Saurabh used mephedrone, smack and ganja. He would crush the mephedrone crystals into a fine powder, and then snort it. The high the drug gave him lasted for four to five hours. He also smoked up to seven packs of smack in a single day. (Mephedrone is a synthetic stimulant, known as an amphetamine and a cathinone, and was one of the first, new psychoactive substances available on the international market. Similar to ecstasy, mephedrone has distinctive emotional and social effects on the user. A study published in the British Journal of Pharmacology suggests that mephedrone use involves similar effect…

Juvenile Crimes under the Influence of Drugs

The SPYM centre at Kingsway Camp in New Delhi houses drug-dependent children who have also been convicted of committing crimes. So as not to add any further to their trauma, direct questions are best avoided: one simply listens to their narratives and goes back to their case diaries should there be any dots to connect.
Yet in most cases the juveniles readily admit to their crimes, sometimes even with a sense of bravado. This is more so once confidentiality has been assured and trust gained. Then they open up about their lives, both past and present, quite easily.
Prolonged drug abuse has scarred some of them deeply. This was clear from their poor physique, erratic responses and sluggish body language. These of course are variable, alternately depending on the duration of their addiction, individual temperaments and family backgrounds.
Most of the children come from broken, dysfunctional homes that are in a perennial state of conflict. Drug-using youth from this teeming underclass are f…

Giving Children a Chance - Part 5

He quickly admits to having been dependent on drugs, but unlike many others seems positive about the future. He was dependent on inhalants and ganja, and says he tried smack only once. We ask him if he is lying, to which he replies, “I am not lying to you, because I know that if I do I will only be delaying my recovery”.
Then without much prompting from us he starts talking about his first encounter with inhalants. He and his friends would go to a park to do the hits. “They said it was sweet, and so I took it. Actually it tasted bitter, but gradually I developed a liking for the sensation the drugs produced. This continued for months when one day my mother got suspicious upon seeing my bloodshot eyes.” He says he has been at the SPYM centre for exactly two months and seven days. When we ask how he is so sure of it, he says it’s because he has been counting the days ever since he came here. He is keen to go back home, and if it were possible he would do so this very day, he says.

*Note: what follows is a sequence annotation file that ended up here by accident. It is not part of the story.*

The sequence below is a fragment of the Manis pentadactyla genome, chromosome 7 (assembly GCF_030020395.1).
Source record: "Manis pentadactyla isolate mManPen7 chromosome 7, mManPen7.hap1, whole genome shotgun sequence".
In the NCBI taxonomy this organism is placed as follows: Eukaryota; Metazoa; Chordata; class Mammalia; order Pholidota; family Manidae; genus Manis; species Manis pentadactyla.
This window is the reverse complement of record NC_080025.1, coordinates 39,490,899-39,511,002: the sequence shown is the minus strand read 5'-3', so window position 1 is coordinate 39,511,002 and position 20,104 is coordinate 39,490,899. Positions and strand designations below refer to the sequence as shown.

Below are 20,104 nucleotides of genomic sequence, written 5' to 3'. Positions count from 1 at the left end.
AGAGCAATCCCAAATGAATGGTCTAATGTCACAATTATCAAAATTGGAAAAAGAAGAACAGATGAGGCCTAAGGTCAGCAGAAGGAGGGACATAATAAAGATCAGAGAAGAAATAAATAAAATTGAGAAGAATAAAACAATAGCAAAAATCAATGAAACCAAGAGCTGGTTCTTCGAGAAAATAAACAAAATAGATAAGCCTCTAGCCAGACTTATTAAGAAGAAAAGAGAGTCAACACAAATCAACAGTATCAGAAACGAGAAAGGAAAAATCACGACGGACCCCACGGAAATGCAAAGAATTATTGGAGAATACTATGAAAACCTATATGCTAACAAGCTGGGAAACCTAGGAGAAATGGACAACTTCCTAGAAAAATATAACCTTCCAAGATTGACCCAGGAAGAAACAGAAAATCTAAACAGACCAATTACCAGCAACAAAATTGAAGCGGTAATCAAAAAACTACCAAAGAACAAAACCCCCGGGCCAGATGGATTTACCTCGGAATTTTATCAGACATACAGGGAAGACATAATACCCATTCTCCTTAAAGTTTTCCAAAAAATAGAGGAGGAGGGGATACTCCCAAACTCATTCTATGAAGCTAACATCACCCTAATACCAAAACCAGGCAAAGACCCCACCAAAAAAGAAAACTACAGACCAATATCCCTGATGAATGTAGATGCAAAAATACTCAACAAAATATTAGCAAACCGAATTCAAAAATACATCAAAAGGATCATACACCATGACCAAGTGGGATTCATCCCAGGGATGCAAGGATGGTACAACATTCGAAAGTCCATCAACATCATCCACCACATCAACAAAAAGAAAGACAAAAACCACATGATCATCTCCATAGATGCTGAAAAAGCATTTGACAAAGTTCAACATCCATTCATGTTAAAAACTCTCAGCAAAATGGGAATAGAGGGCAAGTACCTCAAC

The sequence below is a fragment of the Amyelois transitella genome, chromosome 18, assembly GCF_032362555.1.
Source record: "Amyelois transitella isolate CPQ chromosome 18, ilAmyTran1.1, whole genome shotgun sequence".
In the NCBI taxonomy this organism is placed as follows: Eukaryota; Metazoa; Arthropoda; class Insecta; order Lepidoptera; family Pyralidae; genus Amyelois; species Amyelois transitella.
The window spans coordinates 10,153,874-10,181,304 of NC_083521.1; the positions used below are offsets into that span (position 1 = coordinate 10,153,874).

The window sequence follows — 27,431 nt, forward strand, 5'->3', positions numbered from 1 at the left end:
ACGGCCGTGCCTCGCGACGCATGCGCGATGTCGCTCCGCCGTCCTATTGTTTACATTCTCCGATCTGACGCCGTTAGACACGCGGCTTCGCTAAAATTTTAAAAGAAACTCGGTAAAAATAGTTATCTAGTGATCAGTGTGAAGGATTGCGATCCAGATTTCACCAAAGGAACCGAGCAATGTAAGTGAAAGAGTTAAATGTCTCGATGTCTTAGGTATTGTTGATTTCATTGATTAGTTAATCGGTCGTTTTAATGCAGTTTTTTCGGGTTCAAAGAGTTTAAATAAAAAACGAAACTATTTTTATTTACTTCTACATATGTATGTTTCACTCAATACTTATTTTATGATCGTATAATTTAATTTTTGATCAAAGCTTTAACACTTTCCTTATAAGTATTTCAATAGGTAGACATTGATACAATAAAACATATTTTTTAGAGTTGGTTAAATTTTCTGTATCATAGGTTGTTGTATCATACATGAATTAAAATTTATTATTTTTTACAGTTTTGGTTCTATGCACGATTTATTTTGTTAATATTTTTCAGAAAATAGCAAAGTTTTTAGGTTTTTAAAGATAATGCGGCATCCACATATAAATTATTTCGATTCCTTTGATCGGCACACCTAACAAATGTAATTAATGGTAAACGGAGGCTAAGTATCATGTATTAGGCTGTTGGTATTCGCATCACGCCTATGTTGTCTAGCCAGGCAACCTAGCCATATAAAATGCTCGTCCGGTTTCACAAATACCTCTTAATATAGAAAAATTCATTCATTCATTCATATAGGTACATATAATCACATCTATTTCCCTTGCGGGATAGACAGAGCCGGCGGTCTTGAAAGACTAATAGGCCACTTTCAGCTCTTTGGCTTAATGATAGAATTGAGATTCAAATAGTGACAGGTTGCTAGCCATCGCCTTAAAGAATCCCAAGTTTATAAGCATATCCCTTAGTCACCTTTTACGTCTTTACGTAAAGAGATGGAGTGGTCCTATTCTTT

Giving Children a Chance - Part 4

Dheeraj, 15, lived with his parents in Punjabi Bagh. He claims that he smoked ganja and biris but never had any other intoxicants. But his case history shows he had used inhalants for nearly a year. There are two large tattoos on his arms for which he remembers paying Rs 180 in Karol Bagh. “All the boys had them, so I too went along,” he says. He also acknowledged that it was the same kind of peer pressure that drove children to substance use.  Dheeraj says he bunked classes every day. He would hide his school bag behind bushes and then roam around with his friends. After he had had his drug fix, which he bought with stolen money, he would retrieve his bag and go home. But his lies were soon detected and he was brought to SPYM by his mother.
This 12-year-old boy from Rajashan is, as SPYM’s counsellor Ms. D.S. Anuradha says, “a very delicate case”. He rarely answers questions, and when prodded tends to repeat the question. For instance when we ask, “What substances did you a…